MTN Sports: Speaking of Mike Montgomery, we dug up some old footage of him praising you and your time at the end of your playing career at UM. Do you guys still stay in touch?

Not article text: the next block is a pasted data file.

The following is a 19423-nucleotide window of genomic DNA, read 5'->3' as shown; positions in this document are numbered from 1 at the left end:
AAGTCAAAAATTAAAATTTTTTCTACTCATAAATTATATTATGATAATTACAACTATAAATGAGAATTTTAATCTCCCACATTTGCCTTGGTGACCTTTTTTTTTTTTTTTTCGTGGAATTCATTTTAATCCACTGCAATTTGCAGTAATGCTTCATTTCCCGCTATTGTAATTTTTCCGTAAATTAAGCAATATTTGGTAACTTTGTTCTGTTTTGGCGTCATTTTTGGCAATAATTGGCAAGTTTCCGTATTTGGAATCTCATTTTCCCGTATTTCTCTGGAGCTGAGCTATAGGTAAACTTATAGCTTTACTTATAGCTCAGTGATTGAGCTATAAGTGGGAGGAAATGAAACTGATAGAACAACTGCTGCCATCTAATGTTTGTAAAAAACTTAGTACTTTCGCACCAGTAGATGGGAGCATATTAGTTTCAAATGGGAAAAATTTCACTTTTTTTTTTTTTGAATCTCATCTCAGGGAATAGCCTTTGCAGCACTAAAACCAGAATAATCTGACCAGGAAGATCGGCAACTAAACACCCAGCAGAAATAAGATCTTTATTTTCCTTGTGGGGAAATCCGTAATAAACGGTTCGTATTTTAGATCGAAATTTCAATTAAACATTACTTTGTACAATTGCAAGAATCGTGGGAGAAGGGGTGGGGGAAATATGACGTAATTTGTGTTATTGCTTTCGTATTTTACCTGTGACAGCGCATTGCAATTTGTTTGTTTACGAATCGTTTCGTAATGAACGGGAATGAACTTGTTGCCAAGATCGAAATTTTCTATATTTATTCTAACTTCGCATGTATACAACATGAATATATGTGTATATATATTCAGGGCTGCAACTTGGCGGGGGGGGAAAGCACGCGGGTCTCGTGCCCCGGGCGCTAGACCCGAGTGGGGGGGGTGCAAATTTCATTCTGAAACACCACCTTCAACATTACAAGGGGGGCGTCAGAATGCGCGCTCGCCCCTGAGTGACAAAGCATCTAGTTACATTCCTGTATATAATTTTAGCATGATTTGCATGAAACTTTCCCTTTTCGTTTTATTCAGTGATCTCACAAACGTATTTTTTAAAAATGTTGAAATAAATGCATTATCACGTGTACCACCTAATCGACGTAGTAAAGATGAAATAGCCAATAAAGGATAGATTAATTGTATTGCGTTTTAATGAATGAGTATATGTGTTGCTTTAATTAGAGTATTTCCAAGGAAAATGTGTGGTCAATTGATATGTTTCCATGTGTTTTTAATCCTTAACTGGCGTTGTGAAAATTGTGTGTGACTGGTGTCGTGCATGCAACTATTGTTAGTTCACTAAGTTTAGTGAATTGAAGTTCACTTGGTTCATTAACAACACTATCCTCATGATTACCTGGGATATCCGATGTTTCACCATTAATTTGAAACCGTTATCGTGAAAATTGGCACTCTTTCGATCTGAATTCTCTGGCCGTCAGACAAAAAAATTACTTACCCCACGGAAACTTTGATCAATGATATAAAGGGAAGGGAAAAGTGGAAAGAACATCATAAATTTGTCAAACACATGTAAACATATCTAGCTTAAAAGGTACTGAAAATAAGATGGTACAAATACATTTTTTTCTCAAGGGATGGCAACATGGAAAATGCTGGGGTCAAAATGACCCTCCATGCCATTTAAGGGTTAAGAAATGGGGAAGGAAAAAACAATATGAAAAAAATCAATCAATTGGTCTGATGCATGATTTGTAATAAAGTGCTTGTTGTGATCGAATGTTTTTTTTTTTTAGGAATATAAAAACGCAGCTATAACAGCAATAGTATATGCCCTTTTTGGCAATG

Krystkowiak: "Mike has done a bunch of work with the Pac-12 Network, so he'll do an occasional game and we catch up. We visit with each other and I do lean on him for advice when the time comes. He's been a great inspiration for me. He pushed all my buttons the right way. You know, he was kind of a hard-driving coach, he wasn't a touchy-feely kind of guy. He wasn't going to sit there and tell you that you accomplished much. He sat there and pushed my buttons and it works really well for me. I played hard for him, I tried to do things for him. He was kind of an extension of a family member, as some coaches are. Then he went on to have Hall of Fame-type success as a coach. Part of that coaching tree goes all the way back to Jud (Heathcote) and (Jim) Bradenburg. And I'm still really close with Stew Morrill, who is at Utah State for a number of years and he's retiring now. Good, good people and super lucky to have had a chance to be coached by them."